The perimeter rubble wall is 19th century and encloses a D-shaped area about 42m by 50m. A slight terraced area at the centre may be the site of a medieval parish church dedicated to St. Muireadhach, an Irish saint.
The church here is first recorded in two charters of about 1246-7 by which Gilchrist, son of Malcolm MacNaughton granted the church of St. Mordac of Kellemurthe (or Kelmurkhe) to the Augustinian abbey of Inchaffray. (Inchaffray was an abbey in Perthshire founded in 1200)
The patronage and teinds were held by Inchaffray abbey until the Reformation and thereafter by its lay commendators, who in the 17th century leased the teinds to the MacNaughtons of Dundarave.
A 19th century burial enclosure attached to the NW wall incorporates several worn blocks of buff sandstone including one with an 80mm chamfer and a rebate, which are probably from the medieval building.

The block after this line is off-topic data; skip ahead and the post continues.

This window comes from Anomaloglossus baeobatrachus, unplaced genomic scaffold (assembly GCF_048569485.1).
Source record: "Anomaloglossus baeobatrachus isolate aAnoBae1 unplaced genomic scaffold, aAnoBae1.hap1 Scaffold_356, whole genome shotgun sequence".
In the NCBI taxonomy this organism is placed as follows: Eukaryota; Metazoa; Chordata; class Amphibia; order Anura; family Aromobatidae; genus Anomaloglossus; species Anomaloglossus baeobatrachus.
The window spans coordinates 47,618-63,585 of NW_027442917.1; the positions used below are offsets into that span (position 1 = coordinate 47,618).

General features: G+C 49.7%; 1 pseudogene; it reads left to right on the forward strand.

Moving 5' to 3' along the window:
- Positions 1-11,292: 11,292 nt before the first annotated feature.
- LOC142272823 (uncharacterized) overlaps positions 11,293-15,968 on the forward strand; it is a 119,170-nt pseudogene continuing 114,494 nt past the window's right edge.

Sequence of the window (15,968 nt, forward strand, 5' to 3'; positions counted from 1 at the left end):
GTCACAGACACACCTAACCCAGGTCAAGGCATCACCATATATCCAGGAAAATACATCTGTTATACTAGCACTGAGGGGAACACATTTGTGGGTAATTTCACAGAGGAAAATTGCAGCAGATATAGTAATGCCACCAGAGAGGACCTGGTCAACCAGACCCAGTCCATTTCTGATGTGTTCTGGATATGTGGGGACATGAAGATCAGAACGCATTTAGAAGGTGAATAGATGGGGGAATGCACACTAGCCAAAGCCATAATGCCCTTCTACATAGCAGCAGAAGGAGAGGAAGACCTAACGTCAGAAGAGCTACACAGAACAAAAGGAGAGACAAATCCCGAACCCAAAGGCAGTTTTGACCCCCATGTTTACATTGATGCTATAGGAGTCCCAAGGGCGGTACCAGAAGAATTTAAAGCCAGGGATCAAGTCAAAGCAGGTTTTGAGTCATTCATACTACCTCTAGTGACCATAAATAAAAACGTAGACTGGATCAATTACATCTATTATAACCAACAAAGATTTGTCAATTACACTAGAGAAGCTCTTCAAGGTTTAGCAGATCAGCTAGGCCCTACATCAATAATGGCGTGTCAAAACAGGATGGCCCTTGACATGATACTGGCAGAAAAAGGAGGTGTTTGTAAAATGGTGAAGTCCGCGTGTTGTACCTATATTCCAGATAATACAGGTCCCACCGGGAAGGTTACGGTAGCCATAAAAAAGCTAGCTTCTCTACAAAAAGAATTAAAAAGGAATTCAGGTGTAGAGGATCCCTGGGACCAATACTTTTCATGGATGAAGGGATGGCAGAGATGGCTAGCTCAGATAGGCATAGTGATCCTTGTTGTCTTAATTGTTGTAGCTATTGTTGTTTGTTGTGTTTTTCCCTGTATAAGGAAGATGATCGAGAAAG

An ancient font, probably 15th or 16th century, was removed from this burial ground to Inveraray in the second half of the 19th century. It was rediscovered on a terrace at Inveraray Castle and returned to the church at Cairndow in 1990. It is oval with incised galley on the central panel and probably dates from the late 15th or early 16th century.
Three medieval grave slabs have previously been recorded here but two are now lost. Other gravestones are from the 1700s and 1800s and mainly commemorate the families of MacCallum and Campbell.
Johnny Noble, founder of Loch Fyne Oysters and owner of Ardkinglas Estate, died in February 2002 and is buried here at his request rather than in the family graveyard at Cairndow.
This information was compiled with the help of a number of local people; Rae McGregor and Sue Martin, Inveraray, helped with the history and inscriptions.